Another great way to stay cool without A/C is to cut down the humidity in your home by using a dehumidifier. Taking a significant chunk of the moisture out of the air can make the heat more tolerable, even when it’s hotter. A general guideline is to try and keep your indoor humidity level below 60%. Some dehumidifiers allow you to enter this setting, turning off the unit when it reaches this threshold and saving electricity accordingly. Try not to waste the water the dehumidifier collects because it is perfect for watering your plants.
Attic fans (aka whole house fans) excise the heat that rises and collects within the upper reaches of your home, resulting in lower inside temperatures and costing considerably less than A/C units. Still, they’re unable to lower inside temperatures beyond outside temperatures. They also won’t have any impact on the humidity. Whole house fans are a good choice if you live in an area that experiences hot (but dry) summer weather during the day with cool (but dry) nights.
When you’re trying to stay cool without A/C, simply getting the air moving throughout the home is a priority, and ceiling fans can be an integral part of this strategy. However, it’s important to remember to change the direction your ceiling fans rotate. In the summer, the blades should rotate counterclockwise, pushing the cooler air down. Conversely, blades should spin clockwise in the cold months, pushing that cooler air up to make room for warmer air.
Targeting areas of the home where air tends to be stagnant is a job for other fans, like tabletop fans, pedestal fans or wall-mounted fans. You can even use your bathroom fan and kitchen exhaust fan to help banish hot air in an overly warm home. Consider a duct booster fan, which sits in a room’s air register to draw cool air into hot rooms. Place box fans in windows to blow hot air away, keeping windows closed during the day and open at night for cross breezes.
Fan plus ice equals DIY A/C
It won’t cool your entire home, but it’s a great way to quickly cool down your overheated body. Simply fill a big bowl with ice and set it in front of your tabletop fan. The air will blow over the ice as it melts, blasting you with much cooler air. Grab a book and a cold drink, and you’re all set for a much more relaxing rest in an otherwise overheated home.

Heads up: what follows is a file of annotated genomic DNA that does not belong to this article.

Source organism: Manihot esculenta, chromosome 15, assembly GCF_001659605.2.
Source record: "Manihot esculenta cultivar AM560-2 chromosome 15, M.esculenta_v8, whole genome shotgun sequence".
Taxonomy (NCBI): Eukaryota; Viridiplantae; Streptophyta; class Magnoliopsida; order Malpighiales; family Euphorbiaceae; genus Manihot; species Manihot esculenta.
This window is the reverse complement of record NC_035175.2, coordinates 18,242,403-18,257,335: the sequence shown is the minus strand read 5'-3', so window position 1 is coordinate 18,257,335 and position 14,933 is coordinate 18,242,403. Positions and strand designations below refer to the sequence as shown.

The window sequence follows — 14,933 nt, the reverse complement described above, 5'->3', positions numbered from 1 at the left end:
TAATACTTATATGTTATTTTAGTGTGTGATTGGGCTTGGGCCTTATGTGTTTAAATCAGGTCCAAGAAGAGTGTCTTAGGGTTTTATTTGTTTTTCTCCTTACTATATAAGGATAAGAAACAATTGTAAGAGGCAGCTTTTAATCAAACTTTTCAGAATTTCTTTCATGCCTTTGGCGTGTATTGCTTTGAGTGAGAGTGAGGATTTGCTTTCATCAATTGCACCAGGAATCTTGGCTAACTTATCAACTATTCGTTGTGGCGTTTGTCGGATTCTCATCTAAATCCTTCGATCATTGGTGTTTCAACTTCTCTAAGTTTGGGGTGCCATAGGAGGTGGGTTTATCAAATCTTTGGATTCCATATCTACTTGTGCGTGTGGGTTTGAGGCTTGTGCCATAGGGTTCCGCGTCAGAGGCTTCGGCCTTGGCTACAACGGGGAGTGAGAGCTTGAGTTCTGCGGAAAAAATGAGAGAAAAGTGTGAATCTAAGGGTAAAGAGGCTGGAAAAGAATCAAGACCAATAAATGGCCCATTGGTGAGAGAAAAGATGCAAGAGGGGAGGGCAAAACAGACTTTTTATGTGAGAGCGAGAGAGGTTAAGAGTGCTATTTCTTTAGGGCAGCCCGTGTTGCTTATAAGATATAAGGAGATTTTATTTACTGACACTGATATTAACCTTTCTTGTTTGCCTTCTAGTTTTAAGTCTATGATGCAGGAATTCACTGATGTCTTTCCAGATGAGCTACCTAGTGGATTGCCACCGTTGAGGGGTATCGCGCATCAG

Appliances and lightbulbs
Your major appliances can heat your home quickly. If you get into the habit of operating them at night, when you have your windows open and fans running, you will feel less impact on indoor temperatures. Switching to LED lightbulbs throughout the home and eliminating incandescent bulbs can significantly cut down on heat and also save you money. LEDs are vastly more efficient, using far less electricity and lasting a lot longer.
Doors, awnings and insulation
Shut the doors to rooms that don’t need to be cooled. Add weather stripping around all outside-facing doors. Install awnings to shield windows from sunlight, and make sure your insulation is robust throughout the home. All of these steps will help your home retain cold air in summer and warm air in colder months.
Learning how to use blinds, curtains, drapes and shades effectively can help you save money, be more comfortable year-round and reduce your energy expenditures. In the summer, it’s all about keeping them shut when the sun’s rays are hottest and opening your window treatments, along with the windows, at night.
Trees and plants
If you want to stay cool without A/C, you need to invest in some strategically placed plants. Trees can block the sun from your windows. Inside, they clean the air and add ambience.
Thanks for reading our tips for how to stay cool without A/C. Don’t forget to look into whether your HVAC system is covered by your home warranty.
The information in this article is intended to provide guidance on the proper maintenance and care of systems and appliances in the home. Not all of the topics mentioned are covered by our home warranty or maintenance plans. Please review your home warranty contract carefully to understand your coverage.